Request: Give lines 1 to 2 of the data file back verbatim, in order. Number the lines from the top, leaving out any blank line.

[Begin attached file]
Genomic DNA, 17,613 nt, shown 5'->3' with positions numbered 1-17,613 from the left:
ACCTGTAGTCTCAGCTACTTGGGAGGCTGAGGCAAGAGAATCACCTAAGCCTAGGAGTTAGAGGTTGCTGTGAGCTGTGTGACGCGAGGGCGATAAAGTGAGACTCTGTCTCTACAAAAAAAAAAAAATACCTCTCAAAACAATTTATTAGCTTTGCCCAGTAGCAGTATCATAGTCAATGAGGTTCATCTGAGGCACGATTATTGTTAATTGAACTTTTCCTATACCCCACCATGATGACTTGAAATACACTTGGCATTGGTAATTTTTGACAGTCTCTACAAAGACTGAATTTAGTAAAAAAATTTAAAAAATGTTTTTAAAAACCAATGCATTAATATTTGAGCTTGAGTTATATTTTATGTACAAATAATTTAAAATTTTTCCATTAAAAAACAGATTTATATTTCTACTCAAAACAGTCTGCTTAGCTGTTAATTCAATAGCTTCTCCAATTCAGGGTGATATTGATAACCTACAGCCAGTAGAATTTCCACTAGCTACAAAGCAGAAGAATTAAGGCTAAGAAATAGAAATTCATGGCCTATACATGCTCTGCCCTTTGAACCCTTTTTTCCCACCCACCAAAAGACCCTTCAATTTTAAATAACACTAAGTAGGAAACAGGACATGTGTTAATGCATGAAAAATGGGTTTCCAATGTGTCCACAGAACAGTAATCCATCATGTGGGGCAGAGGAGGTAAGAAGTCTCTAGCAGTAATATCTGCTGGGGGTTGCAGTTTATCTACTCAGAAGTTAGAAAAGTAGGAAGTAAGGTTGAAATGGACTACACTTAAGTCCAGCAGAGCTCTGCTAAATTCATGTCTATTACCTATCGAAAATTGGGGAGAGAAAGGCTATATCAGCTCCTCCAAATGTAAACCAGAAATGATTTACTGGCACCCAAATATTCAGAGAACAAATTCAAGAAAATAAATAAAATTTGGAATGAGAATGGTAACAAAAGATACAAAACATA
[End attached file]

Genomic DNA, 17,613 nt, shown 5'->3' with positions numbered 1-17,613 from the left:
ACCTGTAGTCTCAGCTACTTGGGAGGCTGAGGCAAGAGAATCACCTAAGCCTAGGAGTTAGAGGTTGCTGTGAGCTGTGTGACGCGAGGGCGATAAAGTGAGACTCTGTCTCTACAAAAAAAAAAAAATACCTCTCAAAACAATTTATTAGCTTTGCCCAGTAGCAGTATCATAGTCAATGAGGTTCATCTGAGGCACGATTATTGTTAATTGAACTTTTCCTATACCCCACCATGATGACTTGAAATACACTTGGCATTGGTAATTTTTGACAGTCTCTACAAAGACTGAATTTAGTAAAAAAATTTAAAAAATGTTTTTAAAAACCAATGCATTAATATTTGAGCTTGAGTTATATTTTATGTACAAATAATTTAAAATTTTTCCATTAAAAAACAGATTTATATTTCTACTCAAAACAGTCTGCTTAGCTGTTAATTCAATAGCTTCTCCAATTCAGGGTGATATTGATAACCTACAGCCAGTAGAATTTCCACTAGCTACAAAGCAGAAGAATTAAGGCTAAGAAATAGAAATTCATGGCCTATACATGCTCTGCCCTTTGAACCCTTTTTTCCCACCCACCAAAAGACCCTTCAATTTTAAATAACACTAAGTAGGAAACAGGACATGTGTTAATGCATGAAAAATGGGTTTCCAATGTGTCCACAGAACAGTAATCCATCATGTGGGGCAGAGGAGGTAAGAAGTCTCTAGCAGTAATATCTGCTGGGGGTTGCAGTTTATCTACTCAGAAGTTAGAAAAGTAGGAAGTAAGGTTGAAATGGACTACACTTAAGTCCAGCAGAGCTCTGCTAAATTCATGTCTATTACCTATCGAAAATTGGGGAGAGAAAGGCTATATCAGCTCCTCCAAATGTAAACCAGAAATGATTTACTGGCACCCAAATATTCAGAGAACAAATTCAAGAAAATAAATAAAATTTGGAATGAGAATGGTAACAAAAGATACAAAACATA